curettage

(redirected from endometrial curettage)
Also found in: Thesaurus, Medical, Acronyms, Encyclopedia.
Related to endometrial curettage: Endometrial polyp

cu·ret·tage

 (kyo͝or′ĭ-täzh′)
n.
The removal of tissue or growths from a body cavity, such as the uterus, by scraping with a curette. Also called curettement.

curettage

(ˌkjʊərɪˈtɑːʒ; kjʊəˈrɛtɪdʒ) or

curettement

n
(Surgery) the process of using a curette. See also D and C

cu•ret•tage

(ˌkyʊər ɪˈtɑʒ, kyʊˈrɛt ɪdʒ)

n.
the process of curetting. Compare D and C.
[1895–1900; < French]

curettage

A surgical method of scraping out a thin layer of tissue for analysis or disposal. See D C.
ThesaurusAntonymsRelated WordsSynonymsLegend:
Noun1.curettage - surgery to remove tissue or growths from a bodily cavity (as the uterus) by scraping with a curette
suction curettage, vacuum aspiration - a method of induced abortion; prior to the 14th week of gestation the embryo and placenta are removed by applying suction to the dilated cervix
D and C, dilatation and curettage, dilation and curettage - a surgical procedure usually performed under local anesthesia in which the cervix is dilated and the endometrial lining of the uterus is scraped with a curet; performed to obtain tissue samples or to stop prolonged bleeding or to remove small tumors or to remove fragments of placenta after childbirth or as a method of abortion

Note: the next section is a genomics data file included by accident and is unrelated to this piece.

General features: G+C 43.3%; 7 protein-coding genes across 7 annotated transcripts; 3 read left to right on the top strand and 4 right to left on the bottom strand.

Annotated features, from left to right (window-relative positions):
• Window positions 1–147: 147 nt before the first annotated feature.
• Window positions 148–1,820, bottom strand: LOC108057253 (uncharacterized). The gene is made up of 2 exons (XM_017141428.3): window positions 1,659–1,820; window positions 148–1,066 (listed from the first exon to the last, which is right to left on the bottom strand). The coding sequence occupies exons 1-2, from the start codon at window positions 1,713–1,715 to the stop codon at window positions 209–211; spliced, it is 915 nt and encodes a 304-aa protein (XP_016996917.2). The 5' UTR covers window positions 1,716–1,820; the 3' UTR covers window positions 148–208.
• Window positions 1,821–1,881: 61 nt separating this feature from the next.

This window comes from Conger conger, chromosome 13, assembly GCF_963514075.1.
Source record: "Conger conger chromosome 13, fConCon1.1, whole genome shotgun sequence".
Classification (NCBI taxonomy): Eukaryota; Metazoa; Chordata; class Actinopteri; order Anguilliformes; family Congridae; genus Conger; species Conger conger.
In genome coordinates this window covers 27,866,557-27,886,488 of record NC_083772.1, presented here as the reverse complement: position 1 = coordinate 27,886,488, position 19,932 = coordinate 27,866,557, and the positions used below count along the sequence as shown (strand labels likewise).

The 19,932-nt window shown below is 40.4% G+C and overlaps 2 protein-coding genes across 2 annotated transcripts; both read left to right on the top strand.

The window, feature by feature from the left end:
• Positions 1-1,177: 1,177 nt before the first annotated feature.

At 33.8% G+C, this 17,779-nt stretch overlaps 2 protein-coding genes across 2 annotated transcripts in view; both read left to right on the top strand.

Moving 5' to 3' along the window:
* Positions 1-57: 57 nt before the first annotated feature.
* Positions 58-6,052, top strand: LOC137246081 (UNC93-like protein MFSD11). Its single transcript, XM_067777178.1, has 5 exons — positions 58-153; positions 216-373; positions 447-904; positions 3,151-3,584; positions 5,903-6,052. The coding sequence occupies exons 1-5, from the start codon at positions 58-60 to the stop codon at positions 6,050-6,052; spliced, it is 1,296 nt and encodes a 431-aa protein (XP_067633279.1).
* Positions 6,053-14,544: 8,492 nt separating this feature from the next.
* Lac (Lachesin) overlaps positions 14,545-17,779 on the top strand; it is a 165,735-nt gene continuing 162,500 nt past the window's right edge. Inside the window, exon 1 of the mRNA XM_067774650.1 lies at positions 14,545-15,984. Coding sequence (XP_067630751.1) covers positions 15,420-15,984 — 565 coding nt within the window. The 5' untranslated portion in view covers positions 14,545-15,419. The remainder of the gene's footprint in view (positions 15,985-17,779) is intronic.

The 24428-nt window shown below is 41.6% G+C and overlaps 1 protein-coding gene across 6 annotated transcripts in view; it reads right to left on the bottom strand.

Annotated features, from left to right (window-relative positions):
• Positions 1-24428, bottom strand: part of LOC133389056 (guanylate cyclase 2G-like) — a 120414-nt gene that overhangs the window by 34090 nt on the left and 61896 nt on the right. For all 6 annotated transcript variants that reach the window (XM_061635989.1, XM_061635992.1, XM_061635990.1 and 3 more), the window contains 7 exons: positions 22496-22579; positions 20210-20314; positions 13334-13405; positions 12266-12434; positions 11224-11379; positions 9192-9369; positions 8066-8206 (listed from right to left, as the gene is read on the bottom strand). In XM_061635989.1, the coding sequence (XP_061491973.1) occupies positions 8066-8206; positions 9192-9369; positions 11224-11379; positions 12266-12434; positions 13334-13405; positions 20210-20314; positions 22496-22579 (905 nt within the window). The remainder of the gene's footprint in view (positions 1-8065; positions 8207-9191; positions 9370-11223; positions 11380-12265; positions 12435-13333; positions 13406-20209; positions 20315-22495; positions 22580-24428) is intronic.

surgical operation, surgical procedure, surgical process, surgery, operation - a medical procedure involving an incision with instruments; performed to repair damage or arrest disease in a living body; "they will schedule the operation as soon as an operating room is available"; "he died while undergoing surgery"
Translations
Abrasio uteriKürettage

curettage

[ˌkjʊəˈretɪdʒ] Nlegrado m, raspado m

curettage

n (Med) → Ausschabung f, → Kürettage f

cu·ret·tage

n. curetaje, raspado de una superficie o cavidad con uso de la cureta.

curettage

n curetaje m, legrado; suction — curetaje con succión
References in periodicals archive ?
Choriocarcinoma was a possible source of her elevated HCG but the negative endometrial curettage with decreasing HCG levels was reassuring.
I read with interest the article by Fadare et al (1) concerning the histology of radio-frequency endometrial ablation, especially after reviewing a recent endometrial curettage specimen in our institution from a woman with a prior hydrothermal ablation for menorrhagia.
Surgical procedures included hysterectomy (either total abdominal or total vaginal) in 6 patients, endometrial biopsies in 4 patients, and endometrial curettage in 1 patient.